Everyone at Buffalo seems to know about the Buffalo – STMA rivalry, but there’s another rivalry within Buffalo High School that’s not as mainstream. That rivalry is between the band and orchestra students. For as long as music department students can remember there have been tensions between these two groups, and these tensions continue to carry on through the generations of students.
Four students from band and orchestra were interviewed about their thoughts on the opposing group and the rivalry as a whole. When the students were asked if they were aware of the rivalry all of them responded saying that they were aware of it.
“It’s a known thing to most of the members, some of us choose to engage in it more than others,” said band member and trombone player, Luke Lichtenberg, “it’s just fun to play around with each other and make jokes.”
The students were then asked how they thought the rivalry started.
Orchestra member and cellist, Dominique Baker, said that he’s sure that, “One kid in Band said that band is better than Orchestra, and the orchestra kids had to inform him the facts that orchestra is better, and it just grew from that.”
All of the students responded in a similar manner to Baker. They believed that one person said something about their side being better, and the other person had to stand up for their side, resulting in a rivalry that would carry on for years. Two of the students also believed that each group’s naturally competitive nature contributed to the start of this feud.
“They’re like the same kind of class and style of activity, but they’re just different enough where people feel like they have to be better than the other,” said orchestra member and violinist, Hazel Wintermantel.
Following these questions, the students were asked what their thoughts were on the opposing group. Half of the students said that the opposing group was weird in their own way, but three of the four students had an understanding of the other group. They agreed that both band and orchestra students are weird and different in their own ways, though both sides can get annoying at times.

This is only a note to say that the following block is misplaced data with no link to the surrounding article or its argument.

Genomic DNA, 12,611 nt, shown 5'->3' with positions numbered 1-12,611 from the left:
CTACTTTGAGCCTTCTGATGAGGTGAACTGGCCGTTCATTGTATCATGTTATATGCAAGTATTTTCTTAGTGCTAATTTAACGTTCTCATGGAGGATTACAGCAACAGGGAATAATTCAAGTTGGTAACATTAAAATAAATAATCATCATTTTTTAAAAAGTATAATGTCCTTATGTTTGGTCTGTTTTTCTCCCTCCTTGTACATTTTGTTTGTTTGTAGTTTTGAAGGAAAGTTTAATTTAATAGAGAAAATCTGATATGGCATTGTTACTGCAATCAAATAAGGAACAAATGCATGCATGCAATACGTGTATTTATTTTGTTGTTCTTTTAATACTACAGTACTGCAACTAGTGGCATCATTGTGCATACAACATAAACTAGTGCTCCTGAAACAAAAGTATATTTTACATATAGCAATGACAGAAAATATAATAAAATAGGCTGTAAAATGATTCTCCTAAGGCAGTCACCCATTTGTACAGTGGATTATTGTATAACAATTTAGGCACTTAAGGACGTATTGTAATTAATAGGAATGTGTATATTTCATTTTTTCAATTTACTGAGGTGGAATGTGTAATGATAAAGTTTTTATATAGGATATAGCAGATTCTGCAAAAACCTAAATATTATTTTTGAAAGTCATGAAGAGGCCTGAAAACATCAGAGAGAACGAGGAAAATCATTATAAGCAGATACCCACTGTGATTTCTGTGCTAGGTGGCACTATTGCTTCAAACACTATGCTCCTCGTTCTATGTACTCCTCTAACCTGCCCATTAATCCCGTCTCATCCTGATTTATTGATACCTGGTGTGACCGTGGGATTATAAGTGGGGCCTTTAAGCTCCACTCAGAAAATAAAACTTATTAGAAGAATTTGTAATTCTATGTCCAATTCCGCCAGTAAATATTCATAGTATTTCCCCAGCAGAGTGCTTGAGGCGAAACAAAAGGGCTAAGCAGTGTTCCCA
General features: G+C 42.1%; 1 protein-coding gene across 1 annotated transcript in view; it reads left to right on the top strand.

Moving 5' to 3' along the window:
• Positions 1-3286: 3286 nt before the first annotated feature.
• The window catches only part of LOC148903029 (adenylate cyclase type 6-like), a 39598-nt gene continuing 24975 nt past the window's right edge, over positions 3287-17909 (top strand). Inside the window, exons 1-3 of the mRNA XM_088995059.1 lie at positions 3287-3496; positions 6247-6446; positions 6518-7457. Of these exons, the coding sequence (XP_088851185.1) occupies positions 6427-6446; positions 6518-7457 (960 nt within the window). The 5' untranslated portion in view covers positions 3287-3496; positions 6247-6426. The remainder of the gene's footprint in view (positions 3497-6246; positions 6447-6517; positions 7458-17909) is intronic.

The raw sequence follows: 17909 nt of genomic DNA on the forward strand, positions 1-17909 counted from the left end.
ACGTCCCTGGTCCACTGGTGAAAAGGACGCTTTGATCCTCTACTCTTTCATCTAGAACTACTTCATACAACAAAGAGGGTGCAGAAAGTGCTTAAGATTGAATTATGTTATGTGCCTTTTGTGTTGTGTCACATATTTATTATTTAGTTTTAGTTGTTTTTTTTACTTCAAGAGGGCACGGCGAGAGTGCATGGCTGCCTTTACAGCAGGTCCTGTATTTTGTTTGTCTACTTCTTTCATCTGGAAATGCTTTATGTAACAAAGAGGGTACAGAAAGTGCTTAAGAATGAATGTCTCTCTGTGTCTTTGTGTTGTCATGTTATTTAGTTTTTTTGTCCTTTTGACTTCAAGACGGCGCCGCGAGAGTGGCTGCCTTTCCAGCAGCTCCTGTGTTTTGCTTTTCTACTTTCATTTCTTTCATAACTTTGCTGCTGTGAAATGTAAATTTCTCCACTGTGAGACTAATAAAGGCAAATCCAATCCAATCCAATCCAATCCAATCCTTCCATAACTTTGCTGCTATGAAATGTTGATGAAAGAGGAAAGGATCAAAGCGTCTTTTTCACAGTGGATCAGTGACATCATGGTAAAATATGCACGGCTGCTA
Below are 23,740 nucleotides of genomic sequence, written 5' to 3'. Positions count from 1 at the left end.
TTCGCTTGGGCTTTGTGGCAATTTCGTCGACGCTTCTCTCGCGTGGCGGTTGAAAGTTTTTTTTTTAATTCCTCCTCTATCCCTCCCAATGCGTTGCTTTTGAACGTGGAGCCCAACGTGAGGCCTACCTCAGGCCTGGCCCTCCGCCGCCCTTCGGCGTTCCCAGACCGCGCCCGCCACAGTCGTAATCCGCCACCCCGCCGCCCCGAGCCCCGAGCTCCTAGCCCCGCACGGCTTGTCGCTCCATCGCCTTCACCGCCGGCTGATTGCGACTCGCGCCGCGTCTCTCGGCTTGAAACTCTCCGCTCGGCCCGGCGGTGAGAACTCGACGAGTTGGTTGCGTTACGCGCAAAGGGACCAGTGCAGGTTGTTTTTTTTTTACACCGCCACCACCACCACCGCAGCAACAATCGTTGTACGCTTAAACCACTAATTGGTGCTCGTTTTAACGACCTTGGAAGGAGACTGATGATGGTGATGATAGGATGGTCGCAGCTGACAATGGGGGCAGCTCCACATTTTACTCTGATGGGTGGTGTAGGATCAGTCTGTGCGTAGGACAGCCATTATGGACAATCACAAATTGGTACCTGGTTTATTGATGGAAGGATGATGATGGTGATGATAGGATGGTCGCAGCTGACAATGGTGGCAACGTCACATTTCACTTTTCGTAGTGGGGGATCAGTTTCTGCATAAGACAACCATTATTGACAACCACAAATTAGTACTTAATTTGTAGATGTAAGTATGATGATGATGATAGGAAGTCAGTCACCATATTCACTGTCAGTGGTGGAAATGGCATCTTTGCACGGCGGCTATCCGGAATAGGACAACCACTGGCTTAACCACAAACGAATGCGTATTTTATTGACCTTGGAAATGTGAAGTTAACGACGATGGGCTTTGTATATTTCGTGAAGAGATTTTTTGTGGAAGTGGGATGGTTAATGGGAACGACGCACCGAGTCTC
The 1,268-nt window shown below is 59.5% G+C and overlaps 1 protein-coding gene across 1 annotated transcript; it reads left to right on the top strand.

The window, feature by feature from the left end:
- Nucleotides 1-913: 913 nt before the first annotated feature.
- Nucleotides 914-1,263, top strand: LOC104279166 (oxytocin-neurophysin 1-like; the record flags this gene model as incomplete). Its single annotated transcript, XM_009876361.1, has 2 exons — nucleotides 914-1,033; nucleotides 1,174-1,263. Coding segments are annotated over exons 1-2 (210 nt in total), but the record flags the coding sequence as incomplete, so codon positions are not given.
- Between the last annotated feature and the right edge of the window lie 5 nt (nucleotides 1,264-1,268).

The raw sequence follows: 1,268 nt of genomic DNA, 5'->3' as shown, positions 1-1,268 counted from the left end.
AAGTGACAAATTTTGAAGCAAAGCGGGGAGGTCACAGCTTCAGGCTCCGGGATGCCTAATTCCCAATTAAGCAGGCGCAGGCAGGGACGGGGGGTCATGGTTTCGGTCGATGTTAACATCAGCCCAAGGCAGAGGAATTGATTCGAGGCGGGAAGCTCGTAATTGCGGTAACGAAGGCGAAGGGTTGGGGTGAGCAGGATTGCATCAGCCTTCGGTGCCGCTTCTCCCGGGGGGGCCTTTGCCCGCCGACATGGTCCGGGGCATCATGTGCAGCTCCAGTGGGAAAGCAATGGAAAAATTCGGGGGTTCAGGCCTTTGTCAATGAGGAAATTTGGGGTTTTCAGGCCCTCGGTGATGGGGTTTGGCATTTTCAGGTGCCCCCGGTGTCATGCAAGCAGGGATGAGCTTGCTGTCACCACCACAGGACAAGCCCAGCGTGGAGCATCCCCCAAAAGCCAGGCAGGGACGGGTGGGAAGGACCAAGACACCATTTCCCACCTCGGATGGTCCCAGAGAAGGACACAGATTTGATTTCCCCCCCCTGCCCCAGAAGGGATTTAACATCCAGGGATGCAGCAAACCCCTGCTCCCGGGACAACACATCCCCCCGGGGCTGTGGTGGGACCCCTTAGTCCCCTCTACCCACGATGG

“I think that they’re just as weird as orchestra kids, kind of in a different way though. I think they’re a lot louder, probably because the instruments that they play are louder too,” said Hazel Wintermantel.
Kennedy Stromberg, flute player and band member, explained it simply as, “They’re fine, some of them are weird, but we’re all weird cause we’re all nerds.”
Though there are tensions between the band and orchestra students, nobody takes it too seriously and students from each side continue to be friends with each other. All of the students interviewed said they have friends in both band and orchestra and that it doesn’t affect their friendships with each other in the slightest. If anything, it gives them more to discuss when they’re together.
“It gives us some more to talk about, it’s kind of fun to hear what they do, how they’re different but also the same,” said Hazel Wintermantel. “At BHS it’s kind of a joke, honestly there’s more rivalry inside of the orchestra, or inside of the band, instead of Band against Orchestra.”
“We argue about this all the time, they’ll say that band is so much better, and I say that band is just random noise,” said Dominique Baker, “there’s no emotion, Orchestra is so much better guys, come on, we have emotion, feelings in our sound.”
Luke Lichtenberg went into further detail about the fun of the rivalry, saying that, “It’s not anything too serious. It’s a lot of just playing around with each other, it’s not really serious. It’s something fun that keeps us on our toes, looking for something to grab at or make a joke of. So we’re watching for if someone drops a bow or a mouthpiece, it’s something fun to point out.”
Regardless of any discord between the band and orchestra students, the two departments continue to operate in harmony with one another. Students and faculty from each side continue to encourage each other and help one another with their musical endeavors. The only rivalry between the two groups sprouts from the drive of all of the musicians to succeed and their desire to see their peers grow.